WINGS OF DESIRE Riccardo Tisci’s decade at Givenchy has seen him reach new heights as a designer, with a potent blend of luxury fashion and street style, religious rituals and performance art. By Justine Picardie. Photographed by Tom Craig.
Timing is everything in fashion, whether achieved by good luck or grand design. This is a business that must look to the future, while also celebrating its past; crafting heritage and history into a desirable modern commodity that will appeal to customers six months or more after its creation. And so it was that Riccardo Tisci celebrated his decade at Givenchy not in Paris, but in New York, with a Spring/Summer ’ 16 collection that was staged at sunset on September 11. The legacy of 9/11 was all too clear, given the show’s location: on a pier jutting out into the Hudson River, overlooking the memorial on the site of the original World Trade Center that was destroyed in the terrorist attacks of 2001. The audience included members of the public, as well as the fashion press and a host of Tisci’s celebrity friends (Naomi Campbell, Julia Roberts, and Courtney Love, among others). As the hullaballoo increased around the late-arriving Kim Kardashian and Kanye West, the heartfelt message of the programme notes seemed in danger of being obscured: “This event that we are creating together is about forgiveness, inclusivity, new life, hope, and above all, love.”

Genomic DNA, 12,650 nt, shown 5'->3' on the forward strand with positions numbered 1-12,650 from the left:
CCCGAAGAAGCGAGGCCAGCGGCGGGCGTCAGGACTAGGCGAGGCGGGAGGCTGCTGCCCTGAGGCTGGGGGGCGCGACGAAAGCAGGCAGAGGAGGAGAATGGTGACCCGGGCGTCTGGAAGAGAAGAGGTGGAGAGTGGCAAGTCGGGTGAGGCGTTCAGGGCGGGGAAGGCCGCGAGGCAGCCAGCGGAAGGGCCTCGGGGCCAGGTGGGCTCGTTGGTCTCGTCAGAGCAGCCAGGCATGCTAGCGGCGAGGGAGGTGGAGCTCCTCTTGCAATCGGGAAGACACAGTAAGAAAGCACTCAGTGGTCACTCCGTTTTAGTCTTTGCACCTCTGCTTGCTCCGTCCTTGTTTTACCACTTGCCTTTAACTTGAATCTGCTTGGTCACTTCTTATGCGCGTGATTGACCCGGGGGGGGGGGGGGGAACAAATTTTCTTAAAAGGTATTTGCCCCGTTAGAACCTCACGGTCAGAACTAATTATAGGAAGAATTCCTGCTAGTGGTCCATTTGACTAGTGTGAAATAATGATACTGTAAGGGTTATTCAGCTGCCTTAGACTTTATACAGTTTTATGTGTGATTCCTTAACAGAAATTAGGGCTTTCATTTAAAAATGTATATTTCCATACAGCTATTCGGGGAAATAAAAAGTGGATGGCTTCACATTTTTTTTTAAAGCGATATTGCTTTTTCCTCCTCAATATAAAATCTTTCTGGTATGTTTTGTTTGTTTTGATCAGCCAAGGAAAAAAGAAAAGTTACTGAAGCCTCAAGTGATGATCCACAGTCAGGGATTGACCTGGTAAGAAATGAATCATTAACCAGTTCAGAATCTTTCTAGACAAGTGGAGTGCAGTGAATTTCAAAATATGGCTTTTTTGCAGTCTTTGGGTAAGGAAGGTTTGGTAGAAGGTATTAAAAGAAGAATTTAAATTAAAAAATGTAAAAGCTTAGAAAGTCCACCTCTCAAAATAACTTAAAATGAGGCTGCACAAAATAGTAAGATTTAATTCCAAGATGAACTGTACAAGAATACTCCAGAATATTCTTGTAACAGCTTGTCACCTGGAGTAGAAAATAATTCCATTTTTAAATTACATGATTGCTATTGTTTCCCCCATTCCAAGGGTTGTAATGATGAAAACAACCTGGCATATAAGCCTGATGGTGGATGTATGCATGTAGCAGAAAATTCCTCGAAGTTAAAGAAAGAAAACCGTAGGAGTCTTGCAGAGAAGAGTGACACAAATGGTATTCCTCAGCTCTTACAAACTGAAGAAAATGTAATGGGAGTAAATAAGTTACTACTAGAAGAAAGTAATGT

These words had been written by the performance artist Marina Abramović, Tisci’s close friend and collaborator as artistic director of the show; and despite the surrounding commotion, they somehow succeeded in their stated aim. The clothes were worn by a range of models from around the world—a number of them, such as Joan Smalls, championed by Tisci from the start of their careers—against a backdrop of recycled wood and debris, to a soundtrack of traditional songs from six different cultures and religions (Buddhist, Jewish, Christian, Arabic, Indian, and Greek Orthodox).
Tisci’s collection was beautiful rather than revolutionary—black tuxedos worn with delicate lacetrimmed slip dresses; fine ivory silks softening the pinstripe tailoring; the high drama of gothic evening gowns offset by restrained suiting—but the resulting sense of emotion was genuine. By the finale, an elegiac performance of “Ave
Riccardo Tisci at the BAZAAR shoot, fashioned to
reflect his gothic-futuristic creations